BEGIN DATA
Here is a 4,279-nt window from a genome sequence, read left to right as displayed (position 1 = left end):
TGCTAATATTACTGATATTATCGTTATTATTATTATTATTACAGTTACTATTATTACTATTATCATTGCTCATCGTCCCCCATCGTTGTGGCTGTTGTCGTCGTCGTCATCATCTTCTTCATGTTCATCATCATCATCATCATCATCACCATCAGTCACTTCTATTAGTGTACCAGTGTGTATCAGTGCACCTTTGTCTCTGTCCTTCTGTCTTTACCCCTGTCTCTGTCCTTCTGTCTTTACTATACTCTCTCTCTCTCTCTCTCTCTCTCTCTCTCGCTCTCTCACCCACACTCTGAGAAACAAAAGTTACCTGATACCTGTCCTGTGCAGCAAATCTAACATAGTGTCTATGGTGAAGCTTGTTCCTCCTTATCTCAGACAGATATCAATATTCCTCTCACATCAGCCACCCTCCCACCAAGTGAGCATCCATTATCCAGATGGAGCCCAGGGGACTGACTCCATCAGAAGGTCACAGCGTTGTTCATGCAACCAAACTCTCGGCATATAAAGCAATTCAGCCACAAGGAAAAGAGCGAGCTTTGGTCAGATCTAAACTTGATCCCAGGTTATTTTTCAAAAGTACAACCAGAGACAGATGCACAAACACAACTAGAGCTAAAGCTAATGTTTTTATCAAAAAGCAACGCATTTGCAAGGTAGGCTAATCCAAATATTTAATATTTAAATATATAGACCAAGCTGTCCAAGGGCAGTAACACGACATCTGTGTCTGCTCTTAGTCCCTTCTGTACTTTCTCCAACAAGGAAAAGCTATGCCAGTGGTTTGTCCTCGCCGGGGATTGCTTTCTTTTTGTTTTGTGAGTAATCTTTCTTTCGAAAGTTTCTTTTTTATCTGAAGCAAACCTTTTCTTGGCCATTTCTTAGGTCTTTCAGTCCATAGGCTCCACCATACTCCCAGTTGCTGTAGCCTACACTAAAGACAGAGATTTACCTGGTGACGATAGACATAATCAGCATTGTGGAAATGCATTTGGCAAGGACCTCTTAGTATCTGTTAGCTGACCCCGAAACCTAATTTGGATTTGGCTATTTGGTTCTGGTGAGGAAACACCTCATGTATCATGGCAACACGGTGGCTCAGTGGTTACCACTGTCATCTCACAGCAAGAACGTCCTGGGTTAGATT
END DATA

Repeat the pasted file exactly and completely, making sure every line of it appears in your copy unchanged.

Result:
Here is a 4,279-nt window from a genome sequence, read left to right as displayed (position 1 = left end):
TGCTAATATTACTGATATTATCGTTATTATTATTATTATTACAGTTACTATTATTACTATTATCATTGCTCATCGTCCCCCATCGTTGTGGCTGTTGTCGTCGTCGTCATCATCTTCTTCATGTTCATCATCATCATCATCATCATCACCATCAGTCACTTCTATTAGTGTACCAGTGTGTATCAGTGCACCTTTGTCTCTGTCCTTCTGTCTTTACCCCTGTCTCTGTCCTTCTGTCTTTACTATACTCTCTCTCTCTCTCTCTCTCTCTCTCTCTCGCTCTCTCACCCACACTCTGAGAAACAAAAGTTACCTGATACCTGTCCTGTGCAGCAAATCTAACATAGTGTCTATGGTGAAGCTTGTTCCTCCTTATCTCAGACAGATATCAATATTCCTCTCACATCAGCCACCCTCCCACCAAGTGAGCATCCATTATCCAGATGGAGCCCAGGGGACTGACTCCATCAGAAGGTCACAGCGTTGTTCATGCAACCAAACTCTCGGCATATAAAGCAATTCAGCCACAAGGAAAAGAGCGAGCTTTGGTCAGATCTAAACTTGATCCCAGGTTATTTTTCAAAAGTACAACCAGAGACAGATGCACAAACACAACTAGAGCTAAAGCTAATGTTTTTATCAAAAAGCAACGCATTTGCAAGGTAGGCTAATCCAAATATTTAATATTTAAATATATAGACCAAGCTGTCCAAGGGCAGTAACACGACATCTGTGTCTGCTCTTAGTCCCTTCTGTACTTTCTCCAACAAGGAAAAGCTATGCCAGTGGTTTGTCCTCGCCGGGGATTGCTTTCTTTTTGTTTTGTGAGTAATCTTTCTTTCGAAAGTTTCTTTTTTATCTGAAGCAAACCTTTTCTTGGCCATTTCTTAGGTCTTTCAGTCCATAGGCTCCACCATACTCCCAGTTGCTGTAGCCTACACTAAAGACAGAGATTTACCTGGTGACGATAGACATAATCAGCATTGTGGAAATGCATTTGGCAAGGACCTCTTAGTATCTGTTAGCTGACCCCGAAACCTAATTTGGATTTGGCTATTTGGTTCTGGTGAGGAAACACCTCATGTATCATGGCAACACGGTGGCTCAGTGGTTACCACTGTCATCTCACAGCAAGAACGTCCTGGGTTAGATT